JS: The worst building are the coffee cat windows. They’re on every building.
The question that is bugging you?
JD: Am I going to make money working this way?
SL: When the hell will clients stop thinking we do stuff for free? It comes to the question of what are the expectations today. Design is a process and people expect us to be fast and cheap and I hate this word «cheap».
GS: Why can’t we have decent salaries? Some friends working in other industries didn’t believe me when I told them my salary, then explained my degree and years of experience.
JS: Knowing if this is the right profession for me. The diminshing rôle of architects in the world. Once, the architect was the one in charge of everything, organised the work, the design, and now everything is being taken away from us.
Do you prefer talking or drawing?
SL: I prefer sketching.
GS: I prefer sketching.
JD: I’m more about talking all day about architecture and design.
JS: I prefer any graphic medium over verbal.
The song you’re listening to over and over again?
JD: I like Hawaiian reggae music. I love how happy it makes me feel.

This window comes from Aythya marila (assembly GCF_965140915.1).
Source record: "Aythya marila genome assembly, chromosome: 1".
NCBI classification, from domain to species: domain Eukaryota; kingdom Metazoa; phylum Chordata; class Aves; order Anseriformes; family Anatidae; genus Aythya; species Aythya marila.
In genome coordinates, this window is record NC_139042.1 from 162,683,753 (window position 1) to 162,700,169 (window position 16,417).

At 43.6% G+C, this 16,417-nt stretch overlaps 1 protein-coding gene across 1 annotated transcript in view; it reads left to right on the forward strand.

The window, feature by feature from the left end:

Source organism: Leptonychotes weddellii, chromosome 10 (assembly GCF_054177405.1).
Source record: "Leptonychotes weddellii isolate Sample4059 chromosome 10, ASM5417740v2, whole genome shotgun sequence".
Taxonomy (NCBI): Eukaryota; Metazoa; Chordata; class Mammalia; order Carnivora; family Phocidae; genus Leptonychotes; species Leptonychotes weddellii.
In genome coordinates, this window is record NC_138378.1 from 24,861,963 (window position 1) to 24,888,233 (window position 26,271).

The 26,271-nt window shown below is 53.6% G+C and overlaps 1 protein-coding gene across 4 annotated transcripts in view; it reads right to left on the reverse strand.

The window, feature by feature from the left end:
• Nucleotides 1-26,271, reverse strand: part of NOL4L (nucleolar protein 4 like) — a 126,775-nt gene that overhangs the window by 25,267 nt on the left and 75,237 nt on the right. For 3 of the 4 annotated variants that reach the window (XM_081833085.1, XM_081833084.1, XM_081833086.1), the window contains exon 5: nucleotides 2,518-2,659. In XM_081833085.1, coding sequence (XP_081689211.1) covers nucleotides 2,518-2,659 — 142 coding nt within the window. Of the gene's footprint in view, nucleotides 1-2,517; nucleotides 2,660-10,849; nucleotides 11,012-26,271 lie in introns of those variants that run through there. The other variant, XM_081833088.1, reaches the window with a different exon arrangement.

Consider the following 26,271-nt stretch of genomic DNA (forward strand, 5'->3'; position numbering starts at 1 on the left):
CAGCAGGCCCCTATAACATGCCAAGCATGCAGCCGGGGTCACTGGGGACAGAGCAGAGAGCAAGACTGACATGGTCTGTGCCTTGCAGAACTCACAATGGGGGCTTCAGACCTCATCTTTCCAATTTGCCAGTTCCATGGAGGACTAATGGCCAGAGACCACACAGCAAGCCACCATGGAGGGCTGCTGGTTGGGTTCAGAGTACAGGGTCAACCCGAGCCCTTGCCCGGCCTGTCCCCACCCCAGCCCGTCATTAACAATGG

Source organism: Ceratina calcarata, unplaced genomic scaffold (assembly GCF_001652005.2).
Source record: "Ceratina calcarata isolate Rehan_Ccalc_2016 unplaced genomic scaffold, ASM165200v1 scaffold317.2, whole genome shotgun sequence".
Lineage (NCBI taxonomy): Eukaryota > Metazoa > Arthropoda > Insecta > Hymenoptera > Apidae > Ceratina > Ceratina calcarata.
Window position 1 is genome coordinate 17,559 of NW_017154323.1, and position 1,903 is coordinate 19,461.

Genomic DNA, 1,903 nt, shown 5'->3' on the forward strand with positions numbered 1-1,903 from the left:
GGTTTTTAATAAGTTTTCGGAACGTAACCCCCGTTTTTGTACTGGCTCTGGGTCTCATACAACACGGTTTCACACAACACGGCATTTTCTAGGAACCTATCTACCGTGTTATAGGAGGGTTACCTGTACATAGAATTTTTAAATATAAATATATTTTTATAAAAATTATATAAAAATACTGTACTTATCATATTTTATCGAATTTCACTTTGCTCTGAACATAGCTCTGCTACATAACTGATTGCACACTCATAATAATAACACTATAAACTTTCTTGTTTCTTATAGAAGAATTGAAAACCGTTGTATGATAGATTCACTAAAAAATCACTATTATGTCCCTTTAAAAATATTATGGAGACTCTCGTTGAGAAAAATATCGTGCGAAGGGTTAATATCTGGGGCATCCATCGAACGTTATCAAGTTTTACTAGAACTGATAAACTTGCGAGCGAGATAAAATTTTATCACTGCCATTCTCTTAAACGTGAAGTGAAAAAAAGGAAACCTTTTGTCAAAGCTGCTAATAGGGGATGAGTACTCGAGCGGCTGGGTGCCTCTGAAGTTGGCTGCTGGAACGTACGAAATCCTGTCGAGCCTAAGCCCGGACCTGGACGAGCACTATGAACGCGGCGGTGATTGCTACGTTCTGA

SL: I listen to a lot of the same people. I love Ella Fitzgerald, Luis Miguel…
GS: Any Florence and the Machine or Lana Del Rey song.
JS: Miles Davis.
Your message to young architects?
JD: It’s not as glamorous as people think.
GS: II would encourage young architects to try and find a style of architecture that they like and will be happy to do every day: archite ture is for passion, not for millions of dollars.
JD: I disagree, I think you should put your foot into everything and someday, somehow you’ll find your niche. Check out everything.
JS: I guess I would echo Gabrielle: keep your options open and always look for the most adventurous ones. Don’t get stuck in financial or mental debts. If you want to do something else, something great, please push the profession forward. I’ll quote Jonathan Seagull: «get to the front of the bus».